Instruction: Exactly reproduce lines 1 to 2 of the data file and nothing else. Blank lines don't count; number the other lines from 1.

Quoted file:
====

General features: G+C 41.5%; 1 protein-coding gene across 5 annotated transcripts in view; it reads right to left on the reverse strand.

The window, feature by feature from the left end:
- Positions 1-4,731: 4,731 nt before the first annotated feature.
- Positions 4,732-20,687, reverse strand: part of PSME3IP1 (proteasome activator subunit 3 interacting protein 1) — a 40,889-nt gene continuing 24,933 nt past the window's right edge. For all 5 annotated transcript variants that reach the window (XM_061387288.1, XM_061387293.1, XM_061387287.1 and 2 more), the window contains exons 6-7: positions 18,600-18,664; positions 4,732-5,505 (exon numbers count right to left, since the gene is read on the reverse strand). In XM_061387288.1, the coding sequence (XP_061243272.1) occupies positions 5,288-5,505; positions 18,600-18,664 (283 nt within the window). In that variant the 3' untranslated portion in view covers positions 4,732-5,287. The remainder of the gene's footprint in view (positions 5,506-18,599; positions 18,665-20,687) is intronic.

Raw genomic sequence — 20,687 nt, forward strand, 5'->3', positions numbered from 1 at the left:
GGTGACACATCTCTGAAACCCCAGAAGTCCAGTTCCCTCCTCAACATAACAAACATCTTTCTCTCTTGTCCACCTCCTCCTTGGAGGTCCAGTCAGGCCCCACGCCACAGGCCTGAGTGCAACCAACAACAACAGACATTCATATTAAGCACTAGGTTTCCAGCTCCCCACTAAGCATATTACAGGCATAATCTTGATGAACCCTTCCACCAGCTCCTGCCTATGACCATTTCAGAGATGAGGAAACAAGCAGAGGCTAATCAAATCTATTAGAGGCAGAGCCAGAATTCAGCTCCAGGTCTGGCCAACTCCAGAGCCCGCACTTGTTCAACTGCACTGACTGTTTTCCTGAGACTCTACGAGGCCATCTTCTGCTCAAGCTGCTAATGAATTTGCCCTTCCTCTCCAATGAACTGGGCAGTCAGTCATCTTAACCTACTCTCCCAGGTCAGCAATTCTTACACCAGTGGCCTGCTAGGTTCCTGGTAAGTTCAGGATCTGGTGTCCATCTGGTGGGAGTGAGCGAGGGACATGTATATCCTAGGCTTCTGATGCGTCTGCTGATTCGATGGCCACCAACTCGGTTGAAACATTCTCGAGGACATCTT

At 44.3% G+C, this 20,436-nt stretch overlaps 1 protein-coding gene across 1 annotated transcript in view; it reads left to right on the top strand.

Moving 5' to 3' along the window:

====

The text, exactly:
General features: G+C 41.5%; 1 protein-coding gene across 5 annotated transcripts in view; it reads right to left on the reverse strand.

The window, feature by feature from the left end: